October 2011

PROFILE

Alfonso Gagliano, Life After Politics

Alfonso Gagliano, Life After Politics
by Agata De Santis

 

Alfonso Gagliano hopes that his legacy will be more than just a long political career that ended in scandal. Months away from his seventieth birthday, Gagliano doesn’t follow politics anymore, despite spending almost twenty years in federal politics. Right now, his focus is on winemaking.


It’s mid-October 2010, and Gagliano Vineyards – in the town of Dunham in Quebec’s Eastern Townships – is in full harvest mode. Harvest has arrived ten days early this year.
With a pipe in hand – a ten-year old habit that has now become a daily exercise – Gagliano takes a break from the workday to offer a tour of his vineyard. It’s an impressive estate that spans 90 acres of land, grows 20,000 vines, and produces an average yearly yield of 35,000 bottles.

Winemaking is not a new passion for Gagliano. Like many Italians in Canada, Gagliano made his own wine at home. He even had 80 grape vines growing in his Montreal backyard. “I always thought that in my retirement I would have a small vineyard, just to grow my own grapes, make my own wine. I just never imagined it would be at this level of production,” Gagliano muses.


“I always had more of a passion for wine drinking than winemaking,” Gagliano’s 45-year-old son and partner, Vince, jokes. “I used to help my dad at home with the winemaking. And then when I was twenty-five years old, I started making my own batch of wine. And now here we are,” Vince continues.

It was actually Vince who found the 20-year old Le Vignoble Les Blancs Coteaux vineyard which he now owns with his father. In early 2008 Vince – then in the packaging business – was on the lookout for new clients. During his research he discovered the vineyards in the Eastern Townships. “I didn’t even know wine was made in Quebec,” he admits.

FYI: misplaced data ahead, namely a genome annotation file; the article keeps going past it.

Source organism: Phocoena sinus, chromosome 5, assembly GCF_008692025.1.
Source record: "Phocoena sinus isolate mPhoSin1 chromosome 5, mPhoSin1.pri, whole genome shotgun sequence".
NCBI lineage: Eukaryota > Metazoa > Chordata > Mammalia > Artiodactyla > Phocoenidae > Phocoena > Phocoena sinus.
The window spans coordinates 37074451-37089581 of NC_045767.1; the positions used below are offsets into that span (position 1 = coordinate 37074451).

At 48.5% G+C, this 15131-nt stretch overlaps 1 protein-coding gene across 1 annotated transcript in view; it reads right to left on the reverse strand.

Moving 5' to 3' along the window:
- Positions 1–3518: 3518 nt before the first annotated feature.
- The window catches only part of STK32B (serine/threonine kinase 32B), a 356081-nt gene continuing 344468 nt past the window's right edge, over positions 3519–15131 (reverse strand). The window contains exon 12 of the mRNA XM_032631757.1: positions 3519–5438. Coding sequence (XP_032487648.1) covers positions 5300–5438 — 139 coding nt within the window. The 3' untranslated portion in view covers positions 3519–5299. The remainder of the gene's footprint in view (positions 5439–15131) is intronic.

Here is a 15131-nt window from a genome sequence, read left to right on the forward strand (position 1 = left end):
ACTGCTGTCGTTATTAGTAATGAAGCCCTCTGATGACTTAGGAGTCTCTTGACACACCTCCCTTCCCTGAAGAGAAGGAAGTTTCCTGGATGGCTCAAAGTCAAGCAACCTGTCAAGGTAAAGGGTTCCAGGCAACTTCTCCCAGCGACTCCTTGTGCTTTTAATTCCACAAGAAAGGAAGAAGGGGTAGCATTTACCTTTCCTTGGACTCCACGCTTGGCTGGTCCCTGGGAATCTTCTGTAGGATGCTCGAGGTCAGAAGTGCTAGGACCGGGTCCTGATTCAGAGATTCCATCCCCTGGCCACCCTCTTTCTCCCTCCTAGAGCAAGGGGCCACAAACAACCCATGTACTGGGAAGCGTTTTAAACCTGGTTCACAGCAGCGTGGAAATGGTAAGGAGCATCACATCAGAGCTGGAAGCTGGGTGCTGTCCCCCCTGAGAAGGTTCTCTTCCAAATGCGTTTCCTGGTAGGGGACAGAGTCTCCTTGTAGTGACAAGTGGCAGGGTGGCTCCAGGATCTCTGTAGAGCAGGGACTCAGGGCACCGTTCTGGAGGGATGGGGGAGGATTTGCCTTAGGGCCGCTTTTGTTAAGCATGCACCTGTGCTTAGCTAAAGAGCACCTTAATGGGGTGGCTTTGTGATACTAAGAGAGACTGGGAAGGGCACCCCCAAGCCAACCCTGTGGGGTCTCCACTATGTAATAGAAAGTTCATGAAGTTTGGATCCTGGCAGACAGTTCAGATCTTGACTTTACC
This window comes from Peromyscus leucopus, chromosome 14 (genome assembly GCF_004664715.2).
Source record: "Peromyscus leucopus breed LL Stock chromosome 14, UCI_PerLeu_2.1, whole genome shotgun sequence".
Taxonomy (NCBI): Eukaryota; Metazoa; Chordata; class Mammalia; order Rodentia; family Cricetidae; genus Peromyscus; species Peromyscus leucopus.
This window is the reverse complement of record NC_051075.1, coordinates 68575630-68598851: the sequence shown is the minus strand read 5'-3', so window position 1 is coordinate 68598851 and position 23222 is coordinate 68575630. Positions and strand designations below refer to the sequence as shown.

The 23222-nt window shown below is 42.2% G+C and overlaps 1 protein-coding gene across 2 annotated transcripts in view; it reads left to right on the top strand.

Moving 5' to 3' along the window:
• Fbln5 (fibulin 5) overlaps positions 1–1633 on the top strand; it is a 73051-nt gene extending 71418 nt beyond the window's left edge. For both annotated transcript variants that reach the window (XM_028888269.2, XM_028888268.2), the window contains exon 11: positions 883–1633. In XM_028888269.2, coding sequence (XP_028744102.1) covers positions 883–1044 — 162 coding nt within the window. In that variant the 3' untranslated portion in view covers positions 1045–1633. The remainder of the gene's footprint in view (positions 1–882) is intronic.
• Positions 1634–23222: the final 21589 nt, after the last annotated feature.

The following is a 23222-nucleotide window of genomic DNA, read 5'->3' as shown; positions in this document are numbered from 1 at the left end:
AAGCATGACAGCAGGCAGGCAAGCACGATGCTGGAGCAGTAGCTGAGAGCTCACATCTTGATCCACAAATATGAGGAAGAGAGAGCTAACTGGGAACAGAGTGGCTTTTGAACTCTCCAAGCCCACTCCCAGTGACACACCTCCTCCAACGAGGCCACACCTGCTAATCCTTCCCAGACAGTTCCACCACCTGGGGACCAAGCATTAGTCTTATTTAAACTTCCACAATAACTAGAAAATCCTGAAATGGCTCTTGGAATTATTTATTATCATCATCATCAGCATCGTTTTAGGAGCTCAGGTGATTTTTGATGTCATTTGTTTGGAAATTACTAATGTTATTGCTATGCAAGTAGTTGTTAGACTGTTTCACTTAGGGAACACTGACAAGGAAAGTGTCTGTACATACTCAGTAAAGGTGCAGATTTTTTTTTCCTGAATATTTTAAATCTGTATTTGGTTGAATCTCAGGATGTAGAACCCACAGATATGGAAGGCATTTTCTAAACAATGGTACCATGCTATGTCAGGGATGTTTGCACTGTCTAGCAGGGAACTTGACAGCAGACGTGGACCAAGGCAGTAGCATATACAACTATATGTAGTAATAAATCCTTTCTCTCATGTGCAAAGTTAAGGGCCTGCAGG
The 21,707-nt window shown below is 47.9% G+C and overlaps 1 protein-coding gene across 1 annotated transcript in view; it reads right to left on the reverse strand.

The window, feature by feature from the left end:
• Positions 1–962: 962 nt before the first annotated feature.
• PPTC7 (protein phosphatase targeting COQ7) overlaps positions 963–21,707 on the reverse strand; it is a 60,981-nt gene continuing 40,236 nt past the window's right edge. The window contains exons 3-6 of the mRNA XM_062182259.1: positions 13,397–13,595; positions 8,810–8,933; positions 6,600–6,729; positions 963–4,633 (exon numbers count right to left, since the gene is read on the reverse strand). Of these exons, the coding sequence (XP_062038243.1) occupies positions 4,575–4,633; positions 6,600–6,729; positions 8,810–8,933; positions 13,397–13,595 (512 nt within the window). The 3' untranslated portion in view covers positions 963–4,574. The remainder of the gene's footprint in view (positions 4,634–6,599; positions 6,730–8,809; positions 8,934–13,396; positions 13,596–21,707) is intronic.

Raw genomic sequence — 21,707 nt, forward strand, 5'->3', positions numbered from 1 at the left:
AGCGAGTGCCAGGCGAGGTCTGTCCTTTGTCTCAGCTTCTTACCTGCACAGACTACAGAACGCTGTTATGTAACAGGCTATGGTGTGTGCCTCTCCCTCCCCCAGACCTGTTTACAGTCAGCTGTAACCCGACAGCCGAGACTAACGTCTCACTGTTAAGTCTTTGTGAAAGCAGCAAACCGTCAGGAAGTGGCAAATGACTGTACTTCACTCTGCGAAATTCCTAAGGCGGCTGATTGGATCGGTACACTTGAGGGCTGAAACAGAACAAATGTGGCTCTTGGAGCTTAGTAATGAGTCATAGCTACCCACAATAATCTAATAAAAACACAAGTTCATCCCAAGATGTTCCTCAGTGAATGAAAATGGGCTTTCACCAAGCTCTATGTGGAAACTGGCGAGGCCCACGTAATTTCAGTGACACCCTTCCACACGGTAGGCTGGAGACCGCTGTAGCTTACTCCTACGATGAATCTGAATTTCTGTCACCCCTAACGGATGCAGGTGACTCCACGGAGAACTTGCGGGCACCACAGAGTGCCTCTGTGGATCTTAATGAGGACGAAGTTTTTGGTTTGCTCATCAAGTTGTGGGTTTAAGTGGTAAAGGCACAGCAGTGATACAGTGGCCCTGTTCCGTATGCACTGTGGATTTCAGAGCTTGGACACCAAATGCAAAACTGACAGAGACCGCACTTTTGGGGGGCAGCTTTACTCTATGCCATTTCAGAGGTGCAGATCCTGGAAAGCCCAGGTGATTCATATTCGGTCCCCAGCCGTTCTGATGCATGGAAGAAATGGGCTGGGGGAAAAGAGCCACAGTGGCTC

In April of the same year, Vince and his wife decided to take a weekend drive with their young daughter to visit the local vineyards he was now doing business with. Two hours later they were in Dunham. Four months later Vince and his father owned the deeds to Le Vignoble Les Blancs Coteaux. By the following spring the first batch of Gagliano Vineyards wine was already on the market.


Alfonso Gagliano was born in Sicily in 1942 and immigrated to Canada at the young age of sixteen. He worked as an accountant. In the late seventies he was elected as a school commissioner. Always a loyal member of the Liberal Party of Canada, he was first elected to the House of Commons in 1984 representing the Montreal-area riding of Saint-Leonard. He would remain the Liberal official for the riding until 2002.


Throughout his political career, Gagliano served many functions for the Liberal Party, but it would be his time as Minister of Public Works and Government Services from 1997 to 2002 that would make headlines in Canadian newspapers and accelerate his departure from active politics.

Gagliano’s ministry was responsible for a $250 million program created to raise Canada’s profile within the province of Quebec after the close results of the 1995 Quebec sovereignty referendum. But auditor general reports in 2002 and 2004 revealed that $100 million from the program disappeared into ambiguous sponsorship fees paid out to Quebec advertising agencies, many of which had ties to the Liberal Party of Canada. Gagliano left cabinet in 2002 when he was appointed as Canada’s ambassador to Denmark by then-Prime Minister Jean Chretien, only to be recalled in 2004 by Paul Martin who had succeeded Chretien as prime minister.